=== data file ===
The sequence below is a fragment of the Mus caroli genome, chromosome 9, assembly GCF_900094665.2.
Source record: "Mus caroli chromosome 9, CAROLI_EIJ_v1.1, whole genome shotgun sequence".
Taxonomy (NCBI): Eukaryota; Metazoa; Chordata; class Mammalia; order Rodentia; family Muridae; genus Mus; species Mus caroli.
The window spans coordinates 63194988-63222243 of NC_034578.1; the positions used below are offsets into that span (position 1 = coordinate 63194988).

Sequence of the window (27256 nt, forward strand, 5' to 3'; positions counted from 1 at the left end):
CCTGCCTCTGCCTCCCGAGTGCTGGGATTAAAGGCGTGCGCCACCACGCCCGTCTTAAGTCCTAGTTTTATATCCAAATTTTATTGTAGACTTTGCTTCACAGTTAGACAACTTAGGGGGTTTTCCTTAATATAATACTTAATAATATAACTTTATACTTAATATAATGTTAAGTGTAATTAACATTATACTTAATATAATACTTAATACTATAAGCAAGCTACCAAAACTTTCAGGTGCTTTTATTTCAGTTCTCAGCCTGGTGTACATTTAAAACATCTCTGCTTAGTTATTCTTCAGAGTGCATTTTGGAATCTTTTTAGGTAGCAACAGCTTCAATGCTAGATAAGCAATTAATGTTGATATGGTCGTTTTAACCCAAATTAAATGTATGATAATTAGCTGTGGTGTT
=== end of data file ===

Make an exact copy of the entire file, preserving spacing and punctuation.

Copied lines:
The sequence below is a fragment of the Mus caroli genome, chromosome 9, assembly GCF_900094665.2.
Source record: "Mus caroli chromosome 9, CAROLI_EIJ_v1.1, whole genome shotgun sequence".
Taxonomy (NCBI): Eukaryota; Metazoa; Chordata; class Mammalia; order Rodentia; family Muridae; genus Mus; species Mus caroli.
The window spans coordinates 63194988-63222243 of NC_034578.1; the positions used below are offsets into that span (position 1 = coordinate 63194988).

Sequence of the window (27256 nt, forward strand, 5' to 3'; positions counted from 1 at the left end):
CCTGCCTCTGCCTCCCGAGTGCTGGGATTAAAGGCGTGCGCCACCACGCCCGTCTTAAGTCCTAGTTTTATATCCAAATTTTATTGTAGACTTTGCTTCACAGTTAGACAACTTAGGGGGTTTTCCTTAATATAATACTTAATAATATAACTTTATACTTAATATAATGTTAAGTGTAATTAACATTATACTTAATATAATACTTAATACTATAAGCAAGCTACCAAAACTTTCAGGTGCTTTTATTTCAGTTCTCAGCCTGGTGTACATTTAAAACATCTCTGCTTAGTTATTCTTCAGAGTGCATTTTGGAATCTTTTTAGGTAGCAACAGCTTCAATGCTAGATAAGCAATTAATGTTGATATGGTCGTTTTAACCCAAATTAAATGTATGATAATTAGCTGTGGTGTT